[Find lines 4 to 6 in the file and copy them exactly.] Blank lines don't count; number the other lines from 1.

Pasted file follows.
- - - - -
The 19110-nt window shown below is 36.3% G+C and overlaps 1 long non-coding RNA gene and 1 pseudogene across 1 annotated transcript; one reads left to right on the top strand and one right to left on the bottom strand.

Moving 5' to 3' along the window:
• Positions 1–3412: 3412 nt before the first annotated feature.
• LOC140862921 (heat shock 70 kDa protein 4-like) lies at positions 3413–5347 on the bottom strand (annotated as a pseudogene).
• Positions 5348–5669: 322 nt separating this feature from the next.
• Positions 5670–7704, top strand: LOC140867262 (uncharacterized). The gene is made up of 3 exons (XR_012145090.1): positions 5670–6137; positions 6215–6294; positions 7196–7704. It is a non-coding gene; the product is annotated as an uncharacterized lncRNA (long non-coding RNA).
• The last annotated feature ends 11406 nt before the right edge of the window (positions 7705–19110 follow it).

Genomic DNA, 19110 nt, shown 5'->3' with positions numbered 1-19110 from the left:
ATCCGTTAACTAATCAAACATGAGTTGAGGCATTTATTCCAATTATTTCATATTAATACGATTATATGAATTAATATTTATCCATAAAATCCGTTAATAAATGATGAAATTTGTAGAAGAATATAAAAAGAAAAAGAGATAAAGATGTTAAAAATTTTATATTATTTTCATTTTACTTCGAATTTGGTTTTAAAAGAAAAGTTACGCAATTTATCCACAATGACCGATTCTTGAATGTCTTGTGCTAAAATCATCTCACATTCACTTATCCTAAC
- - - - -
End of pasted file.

• LOC140862921 (heat shock 70 kDa protein 4-like) lies at positions 3413–5347 on the bottom strand (annotated as a pseudogene).
• Positions 5348–5669: 322 nt separating this feature from the next.
• Positions 5670–7704, top strand: LOC140867262 (uncharacterized). The gene is made up of 3 exons (XR_012145090.1): positions 5670–6137; positions 6215–6294; positions 7196–7704. It is a non-coding gene; the product is annotated as an uncharacterized lncRNA (long non-coding RNA).